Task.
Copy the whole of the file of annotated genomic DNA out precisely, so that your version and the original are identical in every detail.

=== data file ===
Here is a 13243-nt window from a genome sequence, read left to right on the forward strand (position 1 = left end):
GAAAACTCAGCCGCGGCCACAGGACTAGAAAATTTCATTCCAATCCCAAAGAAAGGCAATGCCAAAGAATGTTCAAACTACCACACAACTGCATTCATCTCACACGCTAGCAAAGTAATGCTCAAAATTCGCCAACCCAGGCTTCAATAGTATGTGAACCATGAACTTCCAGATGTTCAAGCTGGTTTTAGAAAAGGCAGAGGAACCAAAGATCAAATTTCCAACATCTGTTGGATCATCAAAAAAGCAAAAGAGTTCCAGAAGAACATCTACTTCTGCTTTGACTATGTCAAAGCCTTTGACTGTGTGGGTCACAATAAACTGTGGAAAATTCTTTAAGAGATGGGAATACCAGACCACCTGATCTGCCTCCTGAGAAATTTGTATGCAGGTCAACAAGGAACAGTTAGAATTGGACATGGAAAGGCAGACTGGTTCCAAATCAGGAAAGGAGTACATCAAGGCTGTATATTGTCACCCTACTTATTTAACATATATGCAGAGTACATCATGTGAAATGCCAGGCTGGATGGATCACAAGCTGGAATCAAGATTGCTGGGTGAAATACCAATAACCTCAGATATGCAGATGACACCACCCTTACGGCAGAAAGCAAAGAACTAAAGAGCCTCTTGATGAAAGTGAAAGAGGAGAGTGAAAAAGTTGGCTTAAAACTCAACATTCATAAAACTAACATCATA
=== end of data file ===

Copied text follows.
Here is a 13243-nt window from a genome sequence, read left to right on the forward strand (position 1 = left end):
GAAAACTCAGCCGCGGCCACAGGACTAGAAAATTTCATTCCAATCCCAAAGAAAGGCAATGCCAAAGAATGTTCAAACTACCACACAACTGCATTCATCTCACACGCTAGCAAAGTAATGCTCAAAATTCGCCAACCCAGGCTTCAATAGTATGTGAACCATGAACTTCCAGATGTTCAAGCTGGTTTTAGAAAAGGCAGAGGAACCAAAGATCAAATTTCCAACATCTGTTGGATCATCAAAAAAGCAAAAGAGTTCCAGAAGAACATCTACTTCTGCTTTGACTATGTCAAAGCCTTTGACTGTGTGGGTCACAATAAACTGTGGAAAATTCTTTAAGAGATGGGAATACCAGACCACCTGATCTGCCTCCTGAGAAATTTGTATGCAGGTCAACAAGGAACAGTTAGAATTGGACATGGAAAGGCAGACTGGTTCCAAATCAGGAAAGGAGTACATCAAGGCTGTATATTGTCACCCTACTTATTTAACATATATGCAGAGTACATCATGTGAAATGCCAGGCTGGATGGATCACAAGCTGGAATCAAGATTGCTGGGTGAAATACCAATAACCTCAGATATGCAGATGACACCACCCTTACGGCAGAAAGCAAAGAACTAAAGAGCCTCTTGATGAAAGTGAAAGAGGAGAGTGAAAAAGTTGGCTTAAAACTCAACATTCATAAAACTAACATCATA